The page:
Two years after her 18-year-old daughter died from a rare genetic condition during plastic surgery, Joanne Kuleba can talk about her without crying.
The devastating sadness has been replaced by new emotions: Anger. Frustration. Determination.
While she has settled a lawsuit with the plastic surgeon and the anesthesiologist who performed Stephanie’s ill-fated breast surgery, Kuleba said she feels no satisfaction from the $250,000 she received from each of the doctors’ insurers.
“I can’t even describe the frustration,” the suburban Boca Raton woman said.
She and her ex-husband, Tom Kuleba, hoped to turn the tragedy of their daughter’s nationally publicized death into a triumph for others by making sure the doctors involved were punished. They also wanted to educate the public about malignant hyperthermia. The rare condition caused their daughter’s death when the cheerleader for West Boca High School was undergoing plastic surgery for an inverted nipple and asymmetrical breasts. They planned to push for stricter regulations of office surgery centers.
Instead, Kuleba said, nearly everywhere she turns, doors slam shut.
“My daughter’s dead and everyone’s protected or has connections to the legal system that go all the way to the state,” she said.
Kuleba said she had little alternative but to accept the $500,000 to end the lawsuit because of caps the state legislature imposed to protect doctors from skyrocketing insurance rates. Then the Florida Board of Medicine cleared the doctors before she and Stephanie’s father even knew an investigation had been launched. And, she said, it appears no one at the agency that regulates medical professionals is interested in cracking down on the surgical suites that have grown from 287 to 375 over the past five years.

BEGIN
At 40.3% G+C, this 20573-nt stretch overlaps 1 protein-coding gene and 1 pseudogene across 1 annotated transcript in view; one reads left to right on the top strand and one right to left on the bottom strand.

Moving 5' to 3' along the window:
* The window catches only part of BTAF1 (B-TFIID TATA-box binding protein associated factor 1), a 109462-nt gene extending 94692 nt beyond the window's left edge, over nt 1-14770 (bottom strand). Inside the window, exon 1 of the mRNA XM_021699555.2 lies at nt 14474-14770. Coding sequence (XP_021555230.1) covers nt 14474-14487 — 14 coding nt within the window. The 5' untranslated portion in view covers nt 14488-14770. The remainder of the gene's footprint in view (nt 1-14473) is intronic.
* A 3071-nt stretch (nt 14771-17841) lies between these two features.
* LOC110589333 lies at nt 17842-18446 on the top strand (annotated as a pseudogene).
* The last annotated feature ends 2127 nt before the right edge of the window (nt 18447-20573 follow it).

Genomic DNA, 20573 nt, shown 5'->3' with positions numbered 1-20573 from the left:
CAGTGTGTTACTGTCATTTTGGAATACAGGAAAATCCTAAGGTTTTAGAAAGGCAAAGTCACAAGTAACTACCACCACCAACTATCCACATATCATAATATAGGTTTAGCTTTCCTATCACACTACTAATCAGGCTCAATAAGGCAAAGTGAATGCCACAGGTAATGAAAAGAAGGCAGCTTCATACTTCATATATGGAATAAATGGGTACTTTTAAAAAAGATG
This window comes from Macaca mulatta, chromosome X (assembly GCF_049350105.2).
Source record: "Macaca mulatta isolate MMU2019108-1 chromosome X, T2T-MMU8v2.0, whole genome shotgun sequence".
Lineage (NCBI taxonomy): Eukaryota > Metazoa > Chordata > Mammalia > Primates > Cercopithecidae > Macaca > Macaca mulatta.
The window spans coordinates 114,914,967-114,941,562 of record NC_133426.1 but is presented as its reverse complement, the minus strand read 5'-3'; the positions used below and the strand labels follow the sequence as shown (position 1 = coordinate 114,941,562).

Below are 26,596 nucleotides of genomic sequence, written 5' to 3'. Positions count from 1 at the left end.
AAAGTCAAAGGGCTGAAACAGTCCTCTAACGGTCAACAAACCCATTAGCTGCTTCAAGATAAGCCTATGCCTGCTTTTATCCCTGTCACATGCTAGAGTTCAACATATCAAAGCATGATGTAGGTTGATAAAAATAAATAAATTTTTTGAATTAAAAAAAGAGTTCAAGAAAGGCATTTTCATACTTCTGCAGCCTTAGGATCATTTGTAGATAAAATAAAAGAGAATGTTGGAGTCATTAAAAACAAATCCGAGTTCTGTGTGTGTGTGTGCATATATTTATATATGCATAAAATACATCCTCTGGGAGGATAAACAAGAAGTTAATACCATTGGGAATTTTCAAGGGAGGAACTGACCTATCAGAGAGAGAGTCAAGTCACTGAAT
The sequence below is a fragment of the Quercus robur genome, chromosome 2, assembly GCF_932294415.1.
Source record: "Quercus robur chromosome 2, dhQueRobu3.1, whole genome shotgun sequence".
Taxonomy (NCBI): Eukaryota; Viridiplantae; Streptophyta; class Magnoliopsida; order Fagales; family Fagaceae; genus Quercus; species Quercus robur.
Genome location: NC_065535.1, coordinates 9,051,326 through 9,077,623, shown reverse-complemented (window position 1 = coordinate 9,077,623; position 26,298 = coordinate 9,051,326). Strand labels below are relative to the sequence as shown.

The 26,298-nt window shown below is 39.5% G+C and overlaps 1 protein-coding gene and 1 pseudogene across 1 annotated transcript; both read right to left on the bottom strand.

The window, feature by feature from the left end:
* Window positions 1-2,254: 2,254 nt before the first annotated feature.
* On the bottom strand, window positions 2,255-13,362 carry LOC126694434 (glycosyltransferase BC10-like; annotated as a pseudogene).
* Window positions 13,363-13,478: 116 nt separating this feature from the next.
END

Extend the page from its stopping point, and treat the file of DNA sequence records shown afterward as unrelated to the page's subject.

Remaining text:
Attorneys who represent plastic surgeon Dr. Steven Schuster and anesthesiologist Dr. Peter Warheit said they sympathize with Kuleba. But they said, unfortunately, Stephanie’s March 2008 death was a tragic accident, not medical malpractice.
Doctors’ Work Defended
The doctors were cleared roughly a year later by the Florida Board of Medicine because they did nothing wrong, said attorney A. Russell Bobo, who represented Warheit. The records are confidential.
“Everything was done by the book,” he said. “Unfortunately when you have malignant hyperthermia, whatever actions are taken aren’t guaranteed. Both of the doctors were pretty courageous. They had to deal with a situation that was pretty dire.”
Had the civil case gone to trial, he said, he is confident a jury would have shared his view. However, he said, recognizing the publicity the case attracted and the sympathy generated by a young woman’s death, Warheit’s insurer made a business decision to settle the case.
Dr. David Glener, a Port St. Lucie anesthesiologist who reviewed the case for the board of medicine, used the word “exemplary” to describe Warheit’s response when Stephanie’s temperature spiked uncontrollably as her muscles contracted after she was administered the anesthetic.
“His treatment was 100 percent appropriate,” said Glener, who is used as an expert witness by the medical board and isn’t hesitant to criticize fellow doctors.